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Our Fishing Heritage
Chapter 17. Technological Change

It was my first day on the banks of Lake Kariba. Just weeks before I had said goodbye to the rough waters of the North Sea with its sturdy, powerful, trawlers and seiners. Now I gazed on this calm body of fresh water stretching 120 miles along the Zambesi valley south of the Victoria Falls. The dam had been completed the year before, and now the lake level had risen to near its full capacity. Thousands of Batonga tribesmen had been displaced from their traditional villages on the banks of the Zambesi river, and, after some understandable resistance, had been resettled around the shores of the new lake. Subsistence farmers all their former lives, they had grown maize corn which they dried and pounded into a rough flour used to make their staple food of mealie-meal porridge. Some of the corn was fermented in 45 gallon drums to brew the potent native beer the men enjoyed. What little fishing they did in the river was conducted from crude dug-out canoes made from the trunks of the largest local trees. But now they had an enormous lake to harvest. And fish, unlike maize, were a cash crop. So most of the Kariba lake Tonga had money in their hands for the first time in their experience. They soon began to replace their traditional river canoes with planked boats. A metal box manufacturer fabricated some steel boats for the fishery. They were heavy and slow to paddle, and quite unseaworthy on the choppy conditions of the lake. They were sold to fishermen on 3-year loans, but their bottoms rusted out after one year.

But to go back to my first impressions of the Zambesi valley fishery, - I watched as a warped dug-out canoe headed out from the shore in the afternoon, to set its nets in one of the areas that had been cleared of trees before the water rose. The nets would be hauled after sunrise next day, with dozens of fat tilapias, carps and catfish which would mostly sold for a standard price of 4 pence per lb then, paid by traders from the copper-belt towns came to the lake in an assortment of trucks. (At that time a labourer’s wage was one shilling and ten-pence halfpenny per day, so a catch of 11 lbs of fish would be equal to two days labour).

Each truck carried blocks of ice buried in sawdust for insulation, - a technique that worked quite well. The fish purchased were packed in the ice which was broken into small pieces for that purpose. A layer of leaves, grass and sawdust covered to top of the iced fish, then the container was closed until the truck arrived at the markets in Kitwe, Ndola, and Mufulira, some 300 miles to the north, where thousands of miners and their wives would purchase the Kariba fish at prices around double what the fishermen received. Buyers who could not get ice, or had no truck, would hard-smoke the fish and wrap them in basket-like containers of branches and leaves. These would be carried on any available transport for sale by the main road or railway line above the escarpment that surrounded the valley.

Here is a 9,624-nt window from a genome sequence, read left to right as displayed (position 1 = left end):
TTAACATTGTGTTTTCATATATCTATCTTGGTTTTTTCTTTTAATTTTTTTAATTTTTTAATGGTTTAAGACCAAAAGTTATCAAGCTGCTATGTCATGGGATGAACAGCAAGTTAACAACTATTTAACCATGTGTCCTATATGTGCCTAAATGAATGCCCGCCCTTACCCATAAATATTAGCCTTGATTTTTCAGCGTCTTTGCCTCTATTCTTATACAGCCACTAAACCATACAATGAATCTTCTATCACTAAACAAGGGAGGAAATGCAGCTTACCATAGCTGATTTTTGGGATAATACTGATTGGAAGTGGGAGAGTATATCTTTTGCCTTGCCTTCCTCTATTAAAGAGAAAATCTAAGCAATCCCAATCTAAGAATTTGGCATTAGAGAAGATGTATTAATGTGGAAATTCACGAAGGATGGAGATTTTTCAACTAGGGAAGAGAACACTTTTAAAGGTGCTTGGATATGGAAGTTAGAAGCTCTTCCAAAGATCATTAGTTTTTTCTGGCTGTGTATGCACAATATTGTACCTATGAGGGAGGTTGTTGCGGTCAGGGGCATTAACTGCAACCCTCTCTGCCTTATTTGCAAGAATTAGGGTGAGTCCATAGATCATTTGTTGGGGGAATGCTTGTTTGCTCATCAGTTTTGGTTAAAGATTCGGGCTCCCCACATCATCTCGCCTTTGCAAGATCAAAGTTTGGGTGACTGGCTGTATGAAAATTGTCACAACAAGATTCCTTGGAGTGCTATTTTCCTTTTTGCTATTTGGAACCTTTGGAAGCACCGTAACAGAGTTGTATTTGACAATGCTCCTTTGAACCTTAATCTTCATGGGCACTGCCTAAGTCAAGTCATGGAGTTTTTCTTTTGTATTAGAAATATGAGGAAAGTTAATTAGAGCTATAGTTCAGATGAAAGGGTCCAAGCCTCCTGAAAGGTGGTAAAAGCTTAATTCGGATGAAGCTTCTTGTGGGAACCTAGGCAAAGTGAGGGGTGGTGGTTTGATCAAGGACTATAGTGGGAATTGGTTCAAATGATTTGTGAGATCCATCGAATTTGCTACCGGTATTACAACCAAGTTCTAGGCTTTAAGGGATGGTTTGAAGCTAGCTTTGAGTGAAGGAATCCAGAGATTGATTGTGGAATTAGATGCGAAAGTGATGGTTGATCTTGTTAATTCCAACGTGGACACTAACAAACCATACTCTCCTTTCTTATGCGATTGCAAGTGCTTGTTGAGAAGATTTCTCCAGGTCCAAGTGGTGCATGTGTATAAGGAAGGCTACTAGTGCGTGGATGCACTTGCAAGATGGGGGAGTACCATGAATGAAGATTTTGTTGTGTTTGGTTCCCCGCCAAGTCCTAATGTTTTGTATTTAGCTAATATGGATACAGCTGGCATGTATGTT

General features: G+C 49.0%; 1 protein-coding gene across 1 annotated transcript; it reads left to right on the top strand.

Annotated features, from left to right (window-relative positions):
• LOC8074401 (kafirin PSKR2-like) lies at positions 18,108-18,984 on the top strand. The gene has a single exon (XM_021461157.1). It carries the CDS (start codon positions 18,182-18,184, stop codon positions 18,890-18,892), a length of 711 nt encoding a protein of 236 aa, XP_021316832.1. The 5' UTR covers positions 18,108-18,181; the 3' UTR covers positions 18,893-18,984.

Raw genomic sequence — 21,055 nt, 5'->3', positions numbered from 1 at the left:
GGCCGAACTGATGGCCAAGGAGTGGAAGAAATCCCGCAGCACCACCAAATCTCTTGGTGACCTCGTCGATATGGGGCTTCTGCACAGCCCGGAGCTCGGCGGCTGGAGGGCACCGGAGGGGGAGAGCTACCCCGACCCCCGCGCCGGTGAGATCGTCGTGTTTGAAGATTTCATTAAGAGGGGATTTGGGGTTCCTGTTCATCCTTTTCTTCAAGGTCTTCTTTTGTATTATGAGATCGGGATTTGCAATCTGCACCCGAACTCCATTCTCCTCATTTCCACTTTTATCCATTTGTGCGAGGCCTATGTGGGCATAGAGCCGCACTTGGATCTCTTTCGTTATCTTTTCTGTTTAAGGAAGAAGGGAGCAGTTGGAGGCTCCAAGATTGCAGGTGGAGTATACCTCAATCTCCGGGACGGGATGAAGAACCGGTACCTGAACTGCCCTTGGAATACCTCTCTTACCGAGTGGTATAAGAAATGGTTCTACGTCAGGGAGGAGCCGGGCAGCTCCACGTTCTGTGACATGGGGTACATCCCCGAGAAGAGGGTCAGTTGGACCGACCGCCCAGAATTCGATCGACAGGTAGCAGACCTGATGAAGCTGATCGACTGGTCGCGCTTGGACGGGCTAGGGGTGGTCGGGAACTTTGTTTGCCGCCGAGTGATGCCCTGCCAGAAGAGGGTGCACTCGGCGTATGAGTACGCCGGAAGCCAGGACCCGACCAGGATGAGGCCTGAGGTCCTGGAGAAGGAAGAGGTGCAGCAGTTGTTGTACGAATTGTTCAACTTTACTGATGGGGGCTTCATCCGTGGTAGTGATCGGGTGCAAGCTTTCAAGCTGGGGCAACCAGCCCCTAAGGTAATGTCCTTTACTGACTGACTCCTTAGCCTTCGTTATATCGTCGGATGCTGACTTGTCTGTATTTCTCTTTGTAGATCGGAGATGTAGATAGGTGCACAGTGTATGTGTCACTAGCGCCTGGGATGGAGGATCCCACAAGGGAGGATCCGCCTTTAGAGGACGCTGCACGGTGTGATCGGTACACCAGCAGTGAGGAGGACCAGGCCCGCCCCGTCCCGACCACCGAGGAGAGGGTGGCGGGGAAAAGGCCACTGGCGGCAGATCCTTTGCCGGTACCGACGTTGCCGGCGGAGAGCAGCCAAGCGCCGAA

The dug-out I watched was paddled by a crew of three. Its nets were of thin white nylon twine, 4 inch mesh, made at Kenyon’s net factory in Salisbury, Southern Rhodesia. (I was later to get the mesh sizes increased to 5, 5˝, and 6 inch, with no loss of catch weight). Modern synthetic materials ended there however, as the floats were of local wood, and the weights of clay. But the little canoe was obviously making money, as the ‘skipper’. If we can call him that, was seated on the stern, wearing a pair of plastic sunglasses. He was not having to paddle. Instead, on his knees he held a battery-powered transistor radio which was blaring out music from a local radio station, thereby entertaining the crew, and probably also scaring the fish away from that part of the lake !. It all looked rather incongruous to me. But over the years to come, and in many parts of the world, I was to find that sudden access to money and technology could impact on primitive fisheries in some strange ways.

The outboard motor is an example of a modern propulsion unit that is globally available and easy to use, but it consumes a lot of fuel, and needs regular replacement of expensive spare parts. Promoted in the 60’s and 70’s by Jan-Olaf Traung of FAO, it was useful to a point in the era of cheap fuel, but now whole fleets in West Africa and the Pacific are stuck with this uneconomic unit of propulsion which has a short working life. The larger artisanal fleets of India, Indo-China, and S.E. Asia in contrast, opted for the simple power-pole. This was an ordinary small motor as was used to drive pumps or generators, which was attached directly to a long shaft with a propeller at the end. The unit was fitted in a metal frame and tied or strapped to the side of the boat or the canoe. A tiller arm was attached so the long-tail as it was called, could be used as a steering pole as well as for propulsion. Crude but effective, the power-pole spread rapidly throughout the fisheries of Thailand, Indonesia, and neighbouring countries. Today there are hundreds of thousands of these low-cost, economical units in use. Unlike the outboard motor, they can be fabricated and assembled in any competent garage or workshop, and their spare parts are cheap and readily available. Some of the units are large and powerful, as in the Bali Strait purse seine fishery for sardine, where they drive big decked vessels. I have seen one such boat powered by four 50 hp units, fitted two on each side.